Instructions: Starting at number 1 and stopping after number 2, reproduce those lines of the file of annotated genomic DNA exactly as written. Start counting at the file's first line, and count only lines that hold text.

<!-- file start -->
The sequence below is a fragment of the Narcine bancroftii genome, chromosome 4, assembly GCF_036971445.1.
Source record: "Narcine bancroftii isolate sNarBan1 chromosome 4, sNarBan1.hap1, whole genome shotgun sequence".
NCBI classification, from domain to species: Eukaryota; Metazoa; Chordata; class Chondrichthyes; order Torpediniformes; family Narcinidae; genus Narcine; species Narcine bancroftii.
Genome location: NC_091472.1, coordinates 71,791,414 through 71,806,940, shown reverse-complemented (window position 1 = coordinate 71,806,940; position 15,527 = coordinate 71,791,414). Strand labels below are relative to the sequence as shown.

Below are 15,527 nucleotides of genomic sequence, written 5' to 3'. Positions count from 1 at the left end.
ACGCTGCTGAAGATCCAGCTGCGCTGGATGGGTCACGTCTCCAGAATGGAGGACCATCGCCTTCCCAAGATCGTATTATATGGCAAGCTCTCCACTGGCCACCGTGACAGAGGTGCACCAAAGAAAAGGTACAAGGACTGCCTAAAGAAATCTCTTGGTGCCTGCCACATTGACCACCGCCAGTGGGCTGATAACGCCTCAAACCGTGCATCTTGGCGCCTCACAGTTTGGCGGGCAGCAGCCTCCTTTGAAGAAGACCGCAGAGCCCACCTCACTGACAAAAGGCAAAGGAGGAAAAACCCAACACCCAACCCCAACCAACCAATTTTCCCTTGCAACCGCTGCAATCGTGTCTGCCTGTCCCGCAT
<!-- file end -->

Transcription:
The sequence below is a fragment of the Narcine bancroftii genome, chromosome 4, assembly GCF_036971445.1.
Source record: "Narcine bancroftii isolate sNarBan1 chromosome 4, sNarBan1.hap1, whole genome shotgun sequence".